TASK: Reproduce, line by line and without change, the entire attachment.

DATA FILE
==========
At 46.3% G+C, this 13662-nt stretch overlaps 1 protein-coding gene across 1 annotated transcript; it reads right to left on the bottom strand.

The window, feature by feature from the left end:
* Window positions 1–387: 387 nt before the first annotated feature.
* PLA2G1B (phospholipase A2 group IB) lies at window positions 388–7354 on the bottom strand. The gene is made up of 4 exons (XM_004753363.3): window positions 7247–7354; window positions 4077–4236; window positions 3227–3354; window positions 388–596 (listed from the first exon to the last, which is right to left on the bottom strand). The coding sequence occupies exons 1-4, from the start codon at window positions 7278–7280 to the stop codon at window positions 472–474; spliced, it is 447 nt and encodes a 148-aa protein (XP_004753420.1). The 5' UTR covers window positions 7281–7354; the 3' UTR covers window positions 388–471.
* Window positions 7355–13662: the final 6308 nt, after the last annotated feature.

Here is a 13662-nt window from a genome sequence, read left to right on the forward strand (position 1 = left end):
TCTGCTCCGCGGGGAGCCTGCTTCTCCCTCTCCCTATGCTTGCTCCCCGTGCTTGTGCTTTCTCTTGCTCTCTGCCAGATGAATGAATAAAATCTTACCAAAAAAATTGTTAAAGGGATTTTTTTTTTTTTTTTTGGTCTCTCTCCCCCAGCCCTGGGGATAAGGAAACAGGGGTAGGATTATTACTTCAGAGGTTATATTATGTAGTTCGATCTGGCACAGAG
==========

At 46.3% G+C, this 13662-nt stretch overlaps 1 protein-coding gene across 1 annotated transcript; it reads right to left on the bottom strand.

The window, feature by feature from the left end:
* Window positions 1–387: 387 nt before the first annotated feature.
* PLA2G1B (phospholipase A2 group IB) lies at window positions 388–7354 on the bottom strand. The gene is made up of 4 exons (XM_004753363.3): window positions 7247–7354; window positions 4077–4236; window positions 3227–3354; window positions 388–596 (listed from the first exon to the last, which is right to left on the bottom strand). The coding sequence occupies exons 1-4, from the start codon at window positions 7278–7280 to the stop codon at window positions 472–474; spliced, it is 447 nt and encodes a 148-aa protein (XP_004753420.1). The 5' UTR covers window positions 7281–7354; the 3' UTR covers window positions 388–471.
* Window positions 7355–13662: the final 6308 nt, after the last annotated feature.

Here is a 13662-nt window from a genome sequence, read left to right on the forward strand (position 1 = left end):
TCTGCTCCGCGGGGAGCCTGCTTCTCCCTCTCCCTATGCTTGCTCCCCGTGCTTGTGCTTTCTCTTGCTCTCTGCCAGATGAATGAATAAAATCTTACCAAAAAAATTGTTAAAGGGATTTTTTTTTTTTTTTTTGGTCTCTCTCCCCCAGCCCTGGGGATAAGGAAACAGGGGTAGGATTATTACTTCAGAGGTTATATTATGTAGTTCGATCTGGCACAGAG